Is there a secret agenda behind indifference to land management policy reform in Sri Lanka?

Open letter to Minister of Justice Ali Sabry

Wednesday, 2 December 2020 00:08 -     - {{hitsCtrl.values.hits}}

 Minister of Justice Ali Sabry

Dear Minister,

Many eminent lawyers and even more concerned citizens have written on the need for a comprehensive land policy for the country. 

The writer articulated this in an article published in the Daily FT (Sri Lanka desperately needs a strategic, transparent and comprehensive State land management policy- The writer even sent a letter to the minister on 18 November which has not been acknowledged.

To illustrate a cart before the horse situation, the Minister of Agriculture stated in Parliament yesterday that his ministry will submit a National Agriculture policy for the country within a year. While welcoming this, a question has to be raised as to how there could be such a policy without a comprehensive land management policy being introduced first. An agriculture policy and others such as a water management policy has to be part of a broader land management policy.

It is heartening that the Minister has set up five sub committees for development of strategies to address laws delays in the areas of infrastructure development, digitisation and court automation, criminal law reforms, civil law reforms and commercial law reforms. This is no doubt long overdue. 

However, it is somewhat perplexing why an existing institution within the Ministry of Justice, Law Commission of Sri Lanka, established under the Law Commission Act No. 03 of 1969, and being the main government institution which recommends legal reforms has not been asked to look into the reform areas assigned to the five sub committees appointed by the Minister of Justice. 

The website of the Law Commission identifies its role and functions as follows. It says that the main objective of the Law Commission is to promote the reforms of the law, and its functions are, the codification of law, the elimination of anomalies, take and keep under review the law, both substantive and procedural with a view to its systematic development and reform, the repeal of obsolete and unnecessary enactments, the simplification and modernisation of the law, to receive and consider any proposals for the reform of the law, to prepare and submit to the Minister, from time to time, programmes for the examination of different branches of the law with a view to reform, to obtain such information as to the legal systems of other countries, to keep under constant review the exercise by bodies, other than Parliament, of the power to legislate by subsidiary legislation with a view to ensuring that they conform to well established principles and to the rule of law, to formulate programmes for rationalising and simplifying legal procedures including procedures of an administrative character connected with litigation, and to formulate programmes for  the codification of the law in Sinhala, Tamil and English.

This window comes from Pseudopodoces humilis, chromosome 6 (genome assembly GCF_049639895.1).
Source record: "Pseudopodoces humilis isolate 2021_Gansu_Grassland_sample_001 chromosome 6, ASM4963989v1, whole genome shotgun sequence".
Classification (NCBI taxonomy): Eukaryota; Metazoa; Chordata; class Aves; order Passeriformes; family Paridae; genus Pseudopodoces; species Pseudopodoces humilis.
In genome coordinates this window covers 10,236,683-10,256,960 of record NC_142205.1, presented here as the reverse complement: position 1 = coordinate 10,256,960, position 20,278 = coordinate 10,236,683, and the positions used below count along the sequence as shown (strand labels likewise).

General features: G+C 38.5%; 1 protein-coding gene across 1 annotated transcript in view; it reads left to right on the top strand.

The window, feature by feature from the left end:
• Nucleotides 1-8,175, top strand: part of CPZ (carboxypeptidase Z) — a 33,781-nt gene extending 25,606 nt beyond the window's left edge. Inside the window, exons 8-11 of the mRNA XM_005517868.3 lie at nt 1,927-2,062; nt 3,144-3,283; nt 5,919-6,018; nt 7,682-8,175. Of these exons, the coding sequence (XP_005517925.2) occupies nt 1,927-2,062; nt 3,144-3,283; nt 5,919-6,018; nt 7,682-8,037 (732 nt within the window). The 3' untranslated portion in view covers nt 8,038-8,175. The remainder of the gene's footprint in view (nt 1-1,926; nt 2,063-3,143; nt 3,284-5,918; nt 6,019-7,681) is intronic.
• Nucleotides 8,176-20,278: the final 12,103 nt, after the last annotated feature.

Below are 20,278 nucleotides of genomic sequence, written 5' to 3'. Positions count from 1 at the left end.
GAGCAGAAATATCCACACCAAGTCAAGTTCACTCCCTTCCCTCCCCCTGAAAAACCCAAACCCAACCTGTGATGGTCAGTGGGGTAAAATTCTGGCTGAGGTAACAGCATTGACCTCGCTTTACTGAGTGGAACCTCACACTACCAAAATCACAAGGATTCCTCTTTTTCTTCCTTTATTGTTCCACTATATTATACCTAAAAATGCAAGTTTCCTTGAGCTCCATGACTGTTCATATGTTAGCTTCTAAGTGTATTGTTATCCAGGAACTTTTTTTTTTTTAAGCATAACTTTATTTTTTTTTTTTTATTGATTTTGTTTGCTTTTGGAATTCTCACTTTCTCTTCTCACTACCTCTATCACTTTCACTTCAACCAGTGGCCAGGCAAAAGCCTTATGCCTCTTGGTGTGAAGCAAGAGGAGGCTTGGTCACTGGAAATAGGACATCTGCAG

The appointment of five sub-committees by the Minister to undertake reform recommendations appear to be well within the functions of the Law Commission unless it is an entity that requires reform as well. The need for law reform seems quite evident. One cannot but get the feeling that successive ministers of Justice have evaded this urgent need and a heavy and expensive price has been paid by the general public as a consequence.

The legal maxim “Justice delayed is justice denied” usually refers to “legal redress or equitable relief to an injured party is available, but is not forthcoming in a timely fashion, and therefore it is effectively the same as having no remedy at all”. It appears that in Sri Lanka, there has been a denial of justice not only on account of delays, but due to fault lines in a legal system that is outdated, full of holes, is inefficient and ineffective. 

It is hoped that the effort of the Minister does not end up as work of some previous committees that were appointed to present findings and recommendations. There had been no follow up and recommendations implemented. A senior lawyer pointed out that for example, the amendment to the Notaries Ordinance and the amendment to the Power of Attorney Ordinance, recommended by two committees in 2010 appointed by the Ministry of Justice has not been passed to date. This lawyer stated that without the amendments, with all the loopholes available in the colonial statutes, Sri Lanka has moved on to the eRegister with perhaps invalid deeds being registered in a day, a great advantage to fraudsters. 

In this context, the Ministers attention is drawn publicly (as the private communication was not acknowledged) to an area that requires urgent attention, the reform of land laws that has not been subject to the process announced by the Minister. As was pointed out in the letter to the Minister, there are major issues concerning the Bim Saviya titling system based on the Land Registration law introduced in 1997 and implemented in 2007, and the issues related to the electronic registration system for such titles. This vital area has not been included in the review announced.